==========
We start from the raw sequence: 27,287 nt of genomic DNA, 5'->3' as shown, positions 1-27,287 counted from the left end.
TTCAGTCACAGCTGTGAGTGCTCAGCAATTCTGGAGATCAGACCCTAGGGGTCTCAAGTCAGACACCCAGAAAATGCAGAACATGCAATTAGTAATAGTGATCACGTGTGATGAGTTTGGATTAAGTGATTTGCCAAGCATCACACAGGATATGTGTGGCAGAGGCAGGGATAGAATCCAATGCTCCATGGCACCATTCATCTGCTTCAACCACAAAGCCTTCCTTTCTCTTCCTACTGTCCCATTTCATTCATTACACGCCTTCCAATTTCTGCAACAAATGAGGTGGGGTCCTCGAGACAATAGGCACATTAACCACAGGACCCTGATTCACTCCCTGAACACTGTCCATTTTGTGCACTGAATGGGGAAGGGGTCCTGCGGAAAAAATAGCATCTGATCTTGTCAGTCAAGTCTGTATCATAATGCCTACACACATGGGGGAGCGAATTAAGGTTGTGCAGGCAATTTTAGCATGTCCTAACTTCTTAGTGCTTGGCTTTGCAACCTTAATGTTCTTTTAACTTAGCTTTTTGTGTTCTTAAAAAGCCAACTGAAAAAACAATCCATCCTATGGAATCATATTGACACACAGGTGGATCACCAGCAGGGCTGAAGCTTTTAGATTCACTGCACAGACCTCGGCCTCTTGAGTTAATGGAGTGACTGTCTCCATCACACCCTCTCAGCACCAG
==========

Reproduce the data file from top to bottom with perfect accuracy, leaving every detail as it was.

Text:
We start from the raw sequence: 27,287 nt of genomic DNA, 5'->3' as shown, positions 1-27,287 counted from the left end.
TTCAGTCACAGCTGTGAGTGCTCAGCAATTCTGGAGATCAGACCCTAGGGGTCTCAAGTCAGACACCCAGAAAATGCAGAACATGCAATTAGTAATAGTGATCACGTGTGATGAGTTTGGATTAAGTGATTTGCCAAGCATCACACAGGATATGTGTGGCAGAGGCAGGGATAGAATCCAATGCTCCATGGCACCATTCATCTGCTTCAACCACAAAGCCTTCCTTTCTCTTCCTACTGTCCCATTTCATTCATTACACGCCTTCCAATTTCTGCAACAAATGAGGTGGGGTCCTCGAGACAATAGGCACATTAACCACAGGACCCTGATTCACTCCCTGAACACTGTCCATTTTGTGCACTGAATGGGGAAGGGGTCCTGCGGAAAAAATAGCATCTGATCTTGTCAGTCAAGTCTGTATCATAATGCCTACACACATGGGGGAGCGAATTAAGGTTGTGCAGGCAATTTTAGCATGTCCTAACTTCTTAGTGCTTGGCTTTGCAACCTTAATGTTCTTTTAACTTAGCTTTTTGTGTTCTTAAAAAGCCAACTGAAAAAACAATCCATCCTATGGAATCATATTGACACACAGGTGGATCACCAGCAGGGCTGAAGCTTTTAGATTCACTGCACAGACCTCGGCCTCTTGAGTTAATGGAGTGACTGTCTCCATCACACCCTCTCAGCACCAG